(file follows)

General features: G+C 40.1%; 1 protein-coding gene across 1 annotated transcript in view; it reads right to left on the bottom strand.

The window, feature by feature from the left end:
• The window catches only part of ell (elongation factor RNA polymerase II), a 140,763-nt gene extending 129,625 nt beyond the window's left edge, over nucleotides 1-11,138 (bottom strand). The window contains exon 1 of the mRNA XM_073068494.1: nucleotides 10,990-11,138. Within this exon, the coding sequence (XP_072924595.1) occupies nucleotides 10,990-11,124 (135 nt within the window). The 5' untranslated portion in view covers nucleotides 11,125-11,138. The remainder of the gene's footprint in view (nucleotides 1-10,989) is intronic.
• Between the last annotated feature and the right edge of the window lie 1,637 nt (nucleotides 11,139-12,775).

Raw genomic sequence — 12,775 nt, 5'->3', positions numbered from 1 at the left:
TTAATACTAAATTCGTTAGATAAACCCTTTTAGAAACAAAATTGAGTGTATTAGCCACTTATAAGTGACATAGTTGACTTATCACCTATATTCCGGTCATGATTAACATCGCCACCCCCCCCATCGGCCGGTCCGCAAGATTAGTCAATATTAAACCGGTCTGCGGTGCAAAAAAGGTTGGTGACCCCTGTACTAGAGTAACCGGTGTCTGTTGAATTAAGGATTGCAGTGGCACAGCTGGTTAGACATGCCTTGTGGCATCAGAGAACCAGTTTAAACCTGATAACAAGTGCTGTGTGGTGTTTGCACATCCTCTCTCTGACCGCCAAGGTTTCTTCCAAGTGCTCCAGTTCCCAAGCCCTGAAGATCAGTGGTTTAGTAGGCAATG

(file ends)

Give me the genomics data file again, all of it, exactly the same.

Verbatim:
General features: G+C 40.1%; 1 protein-coding gene across 1 annotated transcript in view; it reads right to left on the bottom strand.

The window, feature by feature from the left end:
• The window catches only part of ell (elongation factor RNA polymerase II), a 140,763-nt gene extending 129,625 nt beyond the window's left edge, over nucleotides 1-11,138 (bottom strand). The window contains exon 1 of the mRNA XM_073068494.1: nucleotides 10,990-11,138. Within this exon, the coding sequence (XP_072924595.1) occupies nucleotides 10,990-11,124 (135 nt within the window). The 5' untranslated portion in view covers nucleotides 11,125-11,138. The remainder of the gene's footprint in view (nucleotides 1-10,989) is intronic.
• Between the last annotated feature and the right edge of the window lie 1,637 nt (nucleotides 11,139-12,775).

Raw genomic sequence — 12,775 nt, 5'->3', positions numbered from 1 at the left:
TTAATACTAAATTCGTTAGATAAACCCTTTTAGAAACAAAATTGAGTGTATTAGCCACTTATAAGTGACATAGTTGACTTATCACCTATATTCCGGTCATGATTAACATCGCCACCCCCCCCATCGGCCGGTCCGCAAGATTAGTCAATATTAAACCGGTCTGCGGTGCAAAAAAGGTTGGTGACCCCTGTACTAGAGTAACCGGTGTCTGTTGAATTAAGGATTGCAGTGGCACAGCTGGTTAGACATGCCTTGTGGCATCAGAGAACCAGTTTAAACCTGATAACAAGTGCTGTGTGGTGTTTGCACATCCTCTCTCTGACCGCCAAGGTTTCTTCCAAGTGCTCCAGTTCCCAAGCCCTGAAGATCAGTGGTTTAGTAGGCAATG